Finally catching-up on some of the FTs that landed in the driveway this week. Interesting feature on branding and overall brand performance.
The challenge with charts like those below is they are used very liberally by marketing services providers to justify brand investment. It’s far more complex that the straight line between “good brands = more market value”. Many of the brands that outperform though invest little in traditional brand building and put their weight behind the fundamentals first – great customer service, amazing products and an experience that delights. You can call that good branding. But you can equally call that plain old fashioned good business.
The week before last I had the opportunity to speak at the NPS Summit in Miami – Satmetrix’s conflab for NPS addicts and advocates. I was surprised how few brand marketers – or marketers were in the room. Brand NPS should be every marketers “one thing”.
As Aakers points out, getting to the NPS driver behind your brand enables a deeper understanding of what is driving the brand. There is no question we are in the middle of a shift in terms of what is valued. Aakers says – “the market seems to have turned to rewarding innovation that makes a positive difference in people’s lives and even leads to a “delight” experience.”
And the idea of correlating NPS/loyalty and engagement is extremely powerful.
Great article from the Financial Times…. They are right… marketing teams must aim higher…
… in a downturn the real difficulty lies simply in selling anything to world-weary customers who may be satisfied with good-enough but unexciting products.…Prof Kotler has chosen this moment of crisis to ask some big questions about what marketing actually does. “Is marketing the enemy of sustainability?” was one of them. For years the task for marketers was to persuade customers that the latest upgrade, the newer model, was a must-buy. But it is time to challenge that orthodoxy, he said.
In a resource-deprived world, businesses cannot hurl more and more product at customers, supported by extravagant marketing budgets. Prof Kotler recalled the message of a book published three years ago, Firms of Endearment, written by Rajendra Sisodia, David Wolfe and Jagdish Sheth.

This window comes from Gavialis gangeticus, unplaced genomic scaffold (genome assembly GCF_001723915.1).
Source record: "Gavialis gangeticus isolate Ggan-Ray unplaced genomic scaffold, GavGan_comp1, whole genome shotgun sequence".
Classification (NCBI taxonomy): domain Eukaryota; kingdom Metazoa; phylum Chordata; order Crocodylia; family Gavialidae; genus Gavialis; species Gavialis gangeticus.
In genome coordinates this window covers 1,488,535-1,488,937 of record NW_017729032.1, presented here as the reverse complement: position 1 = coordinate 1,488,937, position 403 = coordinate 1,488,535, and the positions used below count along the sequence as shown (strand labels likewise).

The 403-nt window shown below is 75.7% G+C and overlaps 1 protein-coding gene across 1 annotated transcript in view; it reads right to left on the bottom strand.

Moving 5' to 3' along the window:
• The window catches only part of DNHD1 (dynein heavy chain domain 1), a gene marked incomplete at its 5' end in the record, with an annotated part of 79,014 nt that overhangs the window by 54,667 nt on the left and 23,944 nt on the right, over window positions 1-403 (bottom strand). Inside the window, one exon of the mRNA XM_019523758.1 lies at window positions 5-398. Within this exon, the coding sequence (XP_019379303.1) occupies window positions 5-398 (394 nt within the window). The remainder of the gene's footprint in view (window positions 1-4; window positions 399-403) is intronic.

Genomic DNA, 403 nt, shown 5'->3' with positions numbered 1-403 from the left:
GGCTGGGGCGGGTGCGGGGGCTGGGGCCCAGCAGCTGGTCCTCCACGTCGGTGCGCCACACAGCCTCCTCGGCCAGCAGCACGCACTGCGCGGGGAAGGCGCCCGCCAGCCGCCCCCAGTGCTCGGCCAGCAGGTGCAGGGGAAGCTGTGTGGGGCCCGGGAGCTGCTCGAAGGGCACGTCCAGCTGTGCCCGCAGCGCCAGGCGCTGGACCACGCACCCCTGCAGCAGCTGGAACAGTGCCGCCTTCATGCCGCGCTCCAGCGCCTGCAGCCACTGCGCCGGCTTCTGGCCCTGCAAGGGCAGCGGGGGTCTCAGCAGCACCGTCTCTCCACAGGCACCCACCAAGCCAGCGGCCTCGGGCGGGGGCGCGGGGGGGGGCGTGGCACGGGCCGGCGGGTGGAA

The authors found that some of the most successful companies in fact spent much less on marketing than their weaker rivals. But they used the word-of-mouth effect of unpaid advocates – loyal customers – to boost their reputation.
… Another challenge for marketing is to assert itself at the heart of the company’s strategic thinking (an idea also suggested by London Business School’s Nirmalya Kumar in his book Marketing as Strategy). “If you have the right people in marketing it could become your engine for growth,” Prof Kotler told me. But while they might be quite creative on tactics, he added, not so many marketing professionals can do the strategic work.
So why not split the department in two? A larger, downstream marketing team working on current products, with a much smaller, strategic team looking at new markets and new ideas for the coming two to three years.
This could work – as long as the interests of customers do not fall between the cracks of organisational silos. As Harvard Business School’s Ranjay Gulati has shown, for all that businesses talk about being “customer-centric” (and marketing is supposed to represent “the voice of the customer”), many simply are not. “They look at customers only through the lens of existing products,” Prof Gulati says.
Right now marketing needs to aim high. That is what Prof Kotler is urging people to do. And he was happy to concede that, as so often, Peter Drucker was ahead of everyone on this topic, too. He even provided a handy mission statement. “The aim of marketing,” Drucker once said, “is to make selling unnecessary.”
I’m a coffee fanatic. Anyone that calls for recommendations on New Zealand gets the A-List. And in the top 10 is any of the hot kiwi coffee houses – AllPress, Mecca, Atomic. There are too many to name.
In the US though, it’s much more of a hit or miss affair. That’s why Starbucks remains attractive. Ok, the coffee isn’t off the charts great. But it’s so much better than the alternatives. And as a loyal customer, Howard Schultz seems to be doing a better job of getting it back into shape.
Their efforts to innovate – some of which are driven by listening to customers – occasionally get hammered. Take their new 15th Ave Coffee & Tea. Call it healthy skepticism and cynicism. Or call it brand extremism. Really.
Why cant a corporation create a unique brand experience? “There’s no way a corporate coffee chain can create an authentic neighborhood coffeehouse experience” they say. Lets see. The idea they can’t is not more limiting than suggesting you need to be small do it.
Look at what Toyota did with Lexus. BMW with the mini. McDonalds with it’s coffee houses (invented in NZ). Honda with super light jets. Anheuser Busch with micro beers.
Ok – maybe those that regard themselves as “more authentically tuned” than the rest of us common folks will be repelled by these experiments. But for the mainstream they hold the potential to offer a refreshing and exciting alternative.
Often, attempts to improve the core of a business needs to start at the edge. In a new place. They shouldn’t be viewed as a diversion. One of the great things about achieving scale is the ability to innovate and experiment in ways a single proprietor business might not. And then to take that learning and use it to inform the core.